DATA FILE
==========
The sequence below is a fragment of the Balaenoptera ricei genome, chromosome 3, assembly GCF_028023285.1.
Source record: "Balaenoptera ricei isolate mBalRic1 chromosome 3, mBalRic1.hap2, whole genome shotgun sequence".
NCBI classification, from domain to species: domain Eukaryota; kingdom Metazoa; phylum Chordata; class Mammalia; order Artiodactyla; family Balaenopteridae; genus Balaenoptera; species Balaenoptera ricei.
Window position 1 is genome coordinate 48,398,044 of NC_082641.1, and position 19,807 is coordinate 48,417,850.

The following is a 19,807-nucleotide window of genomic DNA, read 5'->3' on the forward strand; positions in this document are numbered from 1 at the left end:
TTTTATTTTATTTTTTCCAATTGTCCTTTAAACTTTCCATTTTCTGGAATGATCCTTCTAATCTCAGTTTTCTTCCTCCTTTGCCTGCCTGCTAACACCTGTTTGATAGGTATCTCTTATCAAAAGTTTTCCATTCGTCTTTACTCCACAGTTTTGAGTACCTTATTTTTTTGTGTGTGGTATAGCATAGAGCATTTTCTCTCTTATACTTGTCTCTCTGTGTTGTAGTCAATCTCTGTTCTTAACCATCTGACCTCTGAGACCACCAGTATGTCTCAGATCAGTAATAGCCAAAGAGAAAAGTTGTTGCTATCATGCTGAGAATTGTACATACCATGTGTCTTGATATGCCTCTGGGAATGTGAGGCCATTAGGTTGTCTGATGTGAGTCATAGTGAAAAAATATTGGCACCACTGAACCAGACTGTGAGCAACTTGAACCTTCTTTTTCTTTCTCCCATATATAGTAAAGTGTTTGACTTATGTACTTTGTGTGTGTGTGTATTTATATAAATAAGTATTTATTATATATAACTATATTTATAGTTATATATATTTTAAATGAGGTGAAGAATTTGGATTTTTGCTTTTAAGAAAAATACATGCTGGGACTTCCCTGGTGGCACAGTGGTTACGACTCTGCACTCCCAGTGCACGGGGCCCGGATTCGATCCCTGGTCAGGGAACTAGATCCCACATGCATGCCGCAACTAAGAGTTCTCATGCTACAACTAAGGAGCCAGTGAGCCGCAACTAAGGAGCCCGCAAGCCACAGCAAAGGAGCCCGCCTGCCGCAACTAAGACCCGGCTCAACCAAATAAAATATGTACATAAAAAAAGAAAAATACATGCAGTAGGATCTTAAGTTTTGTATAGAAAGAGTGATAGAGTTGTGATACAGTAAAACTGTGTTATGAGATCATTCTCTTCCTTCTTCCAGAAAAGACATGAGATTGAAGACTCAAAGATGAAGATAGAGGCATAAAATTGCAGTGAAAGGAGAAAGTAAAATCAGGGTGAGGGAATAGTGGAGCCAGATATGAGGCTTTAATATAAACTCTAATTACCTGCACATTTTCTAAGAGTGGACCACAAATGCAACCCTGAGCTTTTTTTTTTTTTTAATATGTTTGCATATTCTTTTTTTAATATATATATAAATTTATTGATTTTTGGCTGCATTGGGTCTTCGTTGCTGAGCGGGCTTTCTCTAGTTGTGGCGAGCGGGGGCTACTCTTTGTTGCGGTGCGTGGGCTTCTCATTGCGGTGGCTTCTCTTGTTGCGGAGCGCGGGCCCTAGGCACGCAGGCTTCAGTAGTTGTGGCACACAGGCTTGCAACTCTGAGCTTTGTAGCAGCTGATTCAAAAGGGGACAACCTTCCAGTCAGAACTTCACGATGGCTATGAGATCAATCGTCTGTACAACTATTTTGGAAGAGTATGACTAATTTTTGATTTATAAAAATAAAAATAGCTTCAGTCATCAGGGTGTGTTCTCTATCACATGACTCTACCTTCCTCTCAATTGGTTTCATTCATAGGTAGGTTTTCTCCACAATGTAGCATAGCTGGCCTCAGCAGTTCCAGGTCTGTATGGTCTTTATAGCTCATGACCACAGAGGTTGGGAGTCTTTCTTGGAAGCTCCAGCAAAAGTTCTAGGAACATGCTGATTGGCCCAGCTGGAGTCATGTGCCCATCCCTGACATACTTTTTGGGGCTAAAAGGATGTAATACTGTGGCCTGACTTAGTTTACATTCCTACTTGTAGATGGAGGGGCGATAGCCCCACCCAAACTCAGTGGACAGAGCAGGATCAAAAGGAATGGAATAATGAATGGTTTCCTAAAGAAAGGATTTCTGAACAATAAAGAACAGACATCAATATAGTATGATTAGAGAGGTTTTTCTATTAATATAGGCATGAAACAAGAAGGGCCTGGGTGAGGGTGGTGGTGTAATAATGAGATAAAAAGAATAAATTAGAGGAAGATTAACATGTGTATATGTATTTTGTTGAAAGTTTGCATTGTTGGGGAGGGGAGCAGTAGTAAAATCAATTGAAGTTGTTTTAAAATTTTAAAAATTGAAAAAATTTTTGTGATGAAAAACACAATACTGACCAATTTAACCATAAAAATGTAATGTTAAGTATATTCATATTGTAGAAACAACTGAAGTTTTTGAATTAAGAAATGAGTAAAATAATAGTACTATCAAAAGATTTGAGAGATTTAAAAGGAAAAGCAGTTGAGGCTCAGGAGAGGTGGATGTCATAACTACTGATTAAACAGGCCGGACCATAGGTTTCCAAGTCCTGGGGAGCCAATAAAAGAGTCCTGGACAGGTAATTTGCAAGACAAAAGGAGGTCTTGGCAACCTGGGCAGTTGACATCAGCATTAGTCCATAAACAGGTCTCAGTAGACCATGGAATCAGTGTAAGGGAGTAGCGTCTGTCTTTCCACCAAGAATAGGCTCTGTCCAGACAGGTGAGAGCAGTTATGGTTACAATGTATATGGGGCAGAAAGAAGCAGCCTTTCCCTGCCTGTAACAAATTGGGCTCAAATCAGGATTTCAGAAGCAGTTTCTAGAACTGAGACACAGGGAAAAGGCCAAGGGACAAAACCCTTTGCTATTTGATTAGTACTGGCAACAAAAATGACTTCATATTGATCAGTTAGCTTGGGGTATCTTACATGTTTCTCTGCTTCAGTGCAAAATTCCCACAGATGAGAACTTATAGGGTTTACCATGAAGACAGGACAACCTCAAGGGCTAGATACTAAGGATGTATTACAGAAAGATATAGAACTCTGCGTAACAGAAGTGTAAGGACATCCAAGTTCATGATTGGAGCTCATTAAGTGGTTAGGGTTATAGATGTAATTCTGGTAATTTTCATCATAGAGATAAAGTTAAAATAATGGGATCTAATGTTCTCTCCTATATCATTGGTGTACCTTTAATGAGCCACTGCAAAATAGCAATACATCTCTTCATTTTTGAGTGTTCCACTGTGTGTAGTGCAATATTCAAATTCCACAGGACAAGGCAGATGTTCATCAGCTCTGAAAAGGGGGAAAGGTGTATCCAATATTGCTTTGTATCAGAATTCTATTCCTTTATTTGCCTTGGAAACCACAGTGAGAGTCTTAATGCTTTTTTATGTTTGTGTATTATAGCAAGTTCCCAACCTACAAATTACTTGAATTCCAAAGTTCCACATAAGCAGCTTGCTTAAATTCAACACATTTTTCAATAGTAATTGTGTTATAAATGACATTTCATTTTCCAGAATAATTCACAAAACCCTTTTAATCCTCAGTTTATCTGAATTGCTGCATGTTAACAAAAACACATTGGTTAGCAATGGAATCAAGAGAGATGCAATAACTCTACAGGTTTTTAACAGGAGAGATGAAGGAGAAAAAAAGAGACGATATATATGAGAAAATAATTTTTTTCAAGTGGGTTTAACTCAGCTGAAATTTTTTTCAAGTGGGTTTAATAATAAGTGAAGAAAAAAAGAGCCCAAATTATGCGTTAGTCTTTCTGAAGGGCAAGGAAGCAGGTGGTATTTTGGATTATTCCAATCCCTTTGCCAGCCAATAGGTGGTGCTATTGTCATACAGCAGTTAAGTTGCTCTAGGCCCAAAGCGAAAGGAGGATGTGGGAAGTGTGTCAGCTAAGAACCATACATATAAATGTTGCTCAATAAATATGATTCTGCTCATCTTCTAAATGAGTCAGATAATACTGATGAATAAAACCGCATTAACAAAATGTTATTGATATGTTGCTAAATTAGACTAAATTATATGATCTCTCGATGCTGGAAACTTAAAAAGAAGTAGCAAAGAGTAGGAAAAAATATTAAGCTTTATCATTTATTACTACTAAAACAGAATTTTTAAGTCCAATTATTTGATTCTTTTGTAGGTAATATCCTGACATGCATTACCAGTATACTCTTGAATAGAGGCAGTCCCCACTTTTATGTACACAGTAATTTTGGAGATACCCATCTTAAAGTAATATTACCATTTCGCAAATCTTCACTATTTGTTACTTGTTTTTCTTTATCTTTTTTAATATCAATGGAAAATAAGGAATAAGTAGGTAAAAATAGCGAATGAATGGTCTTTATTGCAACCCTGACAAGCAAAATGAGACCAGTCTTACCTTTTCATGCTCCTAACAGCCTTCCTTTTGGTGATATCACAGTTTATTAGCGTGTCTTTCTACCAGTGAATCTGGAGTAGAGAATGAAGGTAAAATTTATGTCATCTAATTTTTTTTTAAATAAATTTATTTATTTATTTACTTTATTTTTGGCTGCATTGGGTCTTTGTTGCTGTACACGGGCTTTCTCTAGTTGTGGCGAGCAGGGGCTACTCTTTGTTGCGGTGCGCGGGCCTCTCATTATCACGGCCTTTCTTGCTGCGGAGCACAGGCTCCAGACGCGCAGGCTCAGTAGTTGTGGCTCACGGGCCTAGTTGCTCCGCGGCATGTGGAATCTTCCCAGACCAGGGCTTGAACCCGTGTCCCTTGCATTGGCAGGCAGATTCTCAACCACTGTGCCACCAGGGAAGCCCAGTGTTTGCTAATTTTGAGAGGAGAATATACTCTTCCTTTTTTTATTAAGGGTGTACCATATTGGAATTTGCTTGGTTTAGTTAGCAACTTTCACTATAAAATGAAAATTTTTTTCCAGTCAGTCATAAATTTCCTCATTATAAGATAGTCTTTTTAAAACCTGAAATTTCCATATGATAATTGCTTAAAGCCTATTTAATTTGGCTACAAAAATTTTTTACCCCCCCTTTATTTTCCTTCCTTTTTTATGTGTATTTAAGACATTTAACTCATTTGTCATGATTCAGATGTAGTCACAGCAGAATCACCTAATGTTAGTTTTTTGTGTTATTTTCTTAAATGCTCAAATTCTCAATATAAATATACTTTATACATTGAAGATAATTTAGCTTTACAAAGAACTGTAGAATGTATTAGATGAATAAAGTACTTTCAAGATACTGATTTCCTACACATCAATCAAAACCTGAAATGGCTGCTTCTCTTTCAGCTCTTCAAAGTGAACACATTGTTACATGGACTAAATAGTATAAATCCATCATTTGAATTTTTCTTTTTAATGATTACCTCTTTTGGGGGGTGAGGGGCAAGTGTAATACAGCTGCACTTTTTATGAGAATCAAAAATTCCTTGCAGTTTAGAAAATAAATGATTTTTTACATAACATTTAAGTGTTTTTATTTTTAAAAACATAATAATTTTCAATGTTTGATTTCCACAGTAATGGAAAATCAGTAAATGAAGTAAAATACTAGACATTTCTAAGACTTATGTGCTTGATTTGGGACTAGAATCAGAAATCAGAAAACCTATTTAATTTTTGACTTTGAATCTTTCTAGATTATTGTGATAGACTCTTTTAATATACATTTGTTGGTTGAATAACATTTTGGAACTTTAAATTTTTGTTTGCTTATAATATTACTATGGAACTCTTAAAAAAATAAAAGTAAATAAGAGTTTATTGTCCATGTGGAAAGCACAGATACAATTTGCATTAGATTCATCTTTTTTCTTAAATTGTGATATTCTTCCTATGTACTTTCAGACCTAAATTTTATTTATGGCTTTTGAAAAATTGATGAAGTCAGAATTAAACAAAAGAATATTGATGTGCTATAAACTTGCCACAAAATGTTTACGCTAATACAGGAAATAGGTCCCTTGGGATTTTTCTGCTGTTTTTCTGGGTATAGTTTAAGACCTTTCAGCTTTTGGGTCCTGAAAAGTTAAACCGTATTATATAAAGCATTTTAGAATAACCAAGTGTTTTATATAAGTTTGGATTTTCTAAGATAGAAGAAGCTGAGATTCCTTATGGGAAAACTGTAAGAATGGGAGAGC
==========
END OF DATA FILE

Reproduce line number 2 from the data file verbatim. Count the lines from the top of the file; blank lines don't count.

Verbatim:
Source record: "Balaenoptera ricei isolate mBalRic1 chromosome 3, mBalRic1.hap2, whole genome shotgun sequence".